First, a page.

To boost the health of the restaurant industry, a downtown Charleston restaurant is investing in an infection risk monitoring app that could enhance the health of its patrons.

“Our industry is in trouble. I have friends in New York who are closing their doors,” Prohibition owner James Walsh says. “This is like climbing Everest, but we need to create a movement for safety.”

The as-yet-unnamed app being developed by Safe Pass Solutions, a new enterprise from a New York nutraceuticals executive, could theoretically function as a digital passport. In that capacity, it would allow restaurant owners to deny entry to users whose coronavirus test results, vital signs or personal behaviors didn’t meet their criteria.

“The technical capability is straightforward and has been successful in several countries,” an overview of the app explains.


But Walsh anticipates “the pushback would be tough” if he and fellow operators turned away people who didn’t participate in the online system, so he’s instead promoting the app as a way for potential customers to privately monitor their risk exposure and assess the risk they pose to others.

“We are empowering people with health information,” he says. “It’s kind of ridiculous we don’t own our health data the way we own our financial data.”

An app user would receive a score from 1-100 based on several variables, including how well she’d been sleeping, whether she’d lately spent much time indoors and her body temperature. Walsh hopes users would take the number into account before deciding whether to dine with their grandparents, for example.

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“If you’re willing to share your information with the people you care most about, we’re all better off,” Walsh says.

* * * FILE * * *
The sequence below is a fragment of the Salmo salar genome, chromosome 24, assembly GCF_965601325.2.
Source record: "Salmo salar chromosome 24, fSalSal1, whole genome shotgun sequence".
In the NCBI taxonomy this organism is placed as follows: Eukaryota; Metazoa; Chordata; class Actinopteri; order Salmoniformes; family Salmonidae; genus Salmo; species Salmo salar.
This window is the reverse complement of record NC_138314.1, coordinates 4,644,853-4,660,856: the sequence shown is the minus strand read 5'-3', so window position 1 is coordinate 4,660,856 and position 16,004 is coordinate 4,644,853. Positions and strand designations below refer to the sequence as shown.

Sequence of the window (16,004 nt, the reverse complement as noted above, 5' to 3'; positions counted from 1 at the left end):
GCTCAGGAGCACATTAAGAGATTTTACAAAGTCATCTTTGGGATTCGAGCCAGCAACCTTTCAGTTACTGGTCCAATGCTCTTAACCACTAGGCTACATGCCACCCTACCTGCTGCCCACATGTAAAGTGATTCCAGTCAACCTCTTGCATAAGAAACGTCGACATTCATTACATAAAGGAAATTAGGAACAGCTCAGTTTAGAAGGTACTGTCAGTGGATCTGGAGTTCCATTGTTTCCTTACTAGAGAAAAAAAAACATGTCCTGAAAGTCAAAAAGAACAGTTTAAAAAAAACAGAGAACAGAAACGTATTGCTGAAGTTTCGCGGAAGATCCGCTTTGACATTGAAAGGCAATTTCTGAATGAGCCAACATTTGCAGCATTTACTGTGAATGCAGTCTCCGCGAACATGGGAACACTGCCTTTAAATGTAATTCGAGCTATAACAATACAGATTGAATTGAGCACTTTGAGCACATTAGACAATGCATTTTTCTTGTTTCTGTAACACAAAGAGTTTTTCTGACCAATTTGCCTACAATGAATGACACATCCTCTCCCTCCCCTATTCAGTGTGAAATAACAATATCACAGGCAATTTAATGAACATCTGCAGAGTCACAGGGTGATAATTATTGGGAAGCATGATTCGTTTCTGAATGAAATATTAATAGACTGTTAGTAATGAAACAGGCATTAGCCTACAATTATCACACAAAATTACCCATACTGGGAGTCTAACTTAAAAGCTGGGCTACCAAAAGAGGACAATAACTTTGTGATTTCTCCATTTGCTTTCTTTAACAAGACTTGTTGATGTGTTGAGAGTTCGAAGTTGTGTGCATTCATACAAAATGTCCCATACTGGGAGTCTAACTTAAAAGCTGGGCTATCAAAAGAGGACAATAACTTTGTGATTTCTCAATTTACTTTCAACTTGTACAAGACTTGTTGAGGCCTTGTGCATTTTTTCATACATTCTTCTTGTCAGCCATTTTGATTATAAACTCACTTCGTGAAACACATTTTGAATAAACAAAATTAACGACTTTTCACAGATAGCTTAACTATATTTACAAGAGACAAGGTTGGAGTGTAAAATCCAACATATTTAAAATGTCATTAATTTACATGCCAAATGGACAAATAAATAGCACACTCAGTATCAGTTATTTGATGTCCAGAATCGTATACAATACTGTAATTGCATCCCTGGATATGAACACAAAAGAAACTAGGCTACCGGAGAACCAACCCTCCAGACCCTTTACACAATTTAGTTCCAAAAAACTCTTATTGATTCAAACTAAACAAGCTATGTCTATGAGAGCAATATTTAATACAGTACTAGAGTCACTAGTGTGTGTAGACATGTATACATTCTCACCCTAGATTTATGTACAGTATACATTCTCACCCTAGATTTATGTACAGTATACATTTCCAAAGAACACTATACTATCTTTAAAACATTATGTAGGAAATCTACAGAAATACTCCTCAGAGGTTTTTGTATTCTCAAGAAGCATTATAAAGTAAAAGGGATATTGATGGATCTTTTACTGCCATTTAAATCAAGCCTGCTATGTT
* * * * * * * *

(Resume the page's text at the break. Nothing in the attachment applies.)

Prohibition has approached the City of Charleston about supporting the project, since its effectiveness rides on its widespread adoption.

“The Prohibition project is one of a number of innovative, homegrown COVID-19-related initiatives that the city is watching closely,” city spokesman Jack O’Toole says, confirming that officials are in an ongoing conversation with Walsh’s team about the app’s prospects.

Walsh clarifies the app is not related to the Apple and Google’s Exposure Notification API, which incited some local hubbub back in May. That app is currently restricted to half a dozen states. In South Carolina, Walsh says, “it kind of fell by the wayside.”

Still, Walsh is confident that digital technology could help control the spread of COVID-19, which is critical to the long-term success of the Charleston area hospitality industry. In the near future, containment is the determining factor for whether Prohibition brings back live music.

DJs were struck from the schedule when Prohibition, which formerly hosted weekly swing dance parties, earlier this month returned to business. Now instead of Lindy hopping, Walsh says, customers sit at their tables and wear their masks.

Reach Hanna Raskin at 843-937-5560 and follow her on Twitter @hannaraskin.


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